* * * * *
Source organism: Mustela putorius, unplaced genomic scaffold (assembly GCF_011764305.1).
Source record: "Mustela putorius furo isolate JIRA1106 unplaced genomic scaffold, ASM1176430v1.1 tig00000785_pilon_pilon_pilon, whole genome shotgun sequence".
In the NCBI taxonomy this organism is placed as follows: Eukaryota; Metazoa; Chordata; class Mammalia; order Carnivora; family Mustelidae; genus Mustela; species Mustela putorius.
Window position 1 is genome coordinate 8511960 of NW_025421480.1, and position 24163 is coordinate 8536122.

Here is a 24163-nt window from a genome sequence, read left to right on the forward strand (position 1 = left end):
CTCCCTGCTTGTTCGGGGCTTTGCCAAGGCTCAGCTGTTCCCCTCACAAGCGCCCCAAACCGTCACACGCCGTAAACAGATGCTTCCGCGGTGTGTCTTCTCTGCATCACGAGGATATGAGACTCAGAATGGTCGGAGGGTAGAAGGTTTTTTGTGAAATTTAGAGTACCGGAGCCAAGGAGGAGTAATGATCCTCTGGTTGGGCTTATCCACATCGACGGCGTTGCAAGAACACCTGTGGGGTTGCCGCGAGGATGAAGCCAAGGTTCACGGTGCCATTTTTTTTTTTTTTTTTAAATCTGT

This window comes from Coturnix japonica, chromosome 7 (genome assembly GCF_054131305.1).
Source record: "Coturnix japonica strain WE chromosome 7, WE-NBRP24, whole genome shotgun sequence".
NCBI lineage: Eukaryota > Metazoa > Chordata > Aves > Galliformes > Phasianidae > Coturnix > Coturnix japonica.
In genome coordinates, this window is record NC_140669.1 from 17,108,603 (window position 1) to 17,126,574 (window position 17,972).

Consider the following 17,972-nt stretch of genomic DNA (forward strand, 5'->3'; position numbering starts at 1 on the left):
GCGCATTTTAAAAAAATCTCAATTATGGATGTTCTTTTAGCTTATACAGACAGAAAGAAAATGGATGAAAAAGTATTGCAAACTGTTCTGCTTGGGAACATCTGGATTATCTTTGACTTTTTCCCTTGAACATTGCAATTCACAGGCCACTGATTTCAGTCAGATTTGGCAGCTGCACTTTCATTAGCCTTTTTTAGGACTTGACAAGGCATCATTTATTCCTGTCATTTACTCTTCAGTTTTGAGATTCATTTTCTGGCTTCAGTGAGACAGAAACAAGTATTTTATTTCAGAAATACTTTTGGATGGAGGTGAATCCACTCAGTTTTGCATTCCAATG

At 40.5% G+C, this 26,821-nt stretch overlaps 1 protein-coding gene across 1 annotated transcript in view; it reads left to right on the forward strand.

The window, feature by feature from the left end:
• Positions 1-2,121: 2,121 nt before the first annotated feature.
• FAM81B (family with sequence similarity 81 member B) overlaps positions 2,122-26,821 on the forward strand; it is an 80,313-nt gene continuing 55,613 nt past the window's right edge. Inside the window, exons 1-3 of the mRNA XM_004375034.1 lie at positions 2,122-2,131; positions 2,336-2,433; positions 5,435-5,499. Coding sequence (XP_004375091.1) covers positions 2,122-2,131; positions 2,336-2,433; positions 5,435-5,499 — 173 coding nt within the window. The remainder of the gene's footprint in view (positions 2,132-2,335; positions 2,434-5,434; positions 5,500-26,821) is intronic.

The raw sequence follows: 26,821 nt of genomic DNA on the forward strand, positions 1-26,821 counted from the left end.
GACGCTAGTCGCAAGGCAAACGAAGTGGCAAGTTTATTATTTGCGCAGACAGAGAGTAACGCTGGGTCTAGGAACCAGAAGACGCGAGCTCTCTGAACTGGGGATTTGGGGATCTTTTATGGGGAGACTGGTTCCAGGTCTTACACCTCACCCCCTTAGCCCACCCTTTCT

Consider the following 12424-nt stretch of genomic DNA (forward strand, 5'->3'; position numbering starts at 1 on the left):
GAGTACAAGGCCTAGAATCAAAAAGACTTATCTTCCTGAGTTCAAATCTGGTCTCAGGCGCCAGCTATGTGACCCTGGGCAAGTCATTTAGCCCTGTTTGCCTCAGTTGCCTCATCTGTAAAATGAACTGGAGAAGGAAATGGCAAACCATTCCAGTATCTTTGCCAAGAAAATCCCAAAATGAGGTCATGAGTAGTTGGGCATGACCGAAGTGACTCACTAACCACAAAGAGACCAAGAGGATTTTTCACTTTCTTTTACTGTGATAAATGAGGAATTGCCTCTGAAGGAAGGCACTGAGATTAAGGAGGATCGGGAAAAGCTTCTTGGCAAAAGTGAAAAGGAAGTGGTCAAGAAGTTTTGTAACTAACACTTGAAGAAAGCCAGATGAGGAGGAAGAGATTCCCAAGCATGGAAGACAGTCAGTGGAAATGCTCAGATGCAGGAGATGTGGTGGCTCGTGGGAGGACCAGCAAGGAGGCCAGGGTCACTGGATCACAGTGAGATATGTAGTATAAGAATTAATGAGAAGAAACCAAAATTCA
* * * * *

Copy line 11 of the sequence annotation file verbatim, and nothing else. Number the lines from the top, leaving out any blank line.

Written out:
Consider the following 17,972-nt stretch of genomic DNA (forward strand, 5'->3'; position numbering starts at 1 on the left):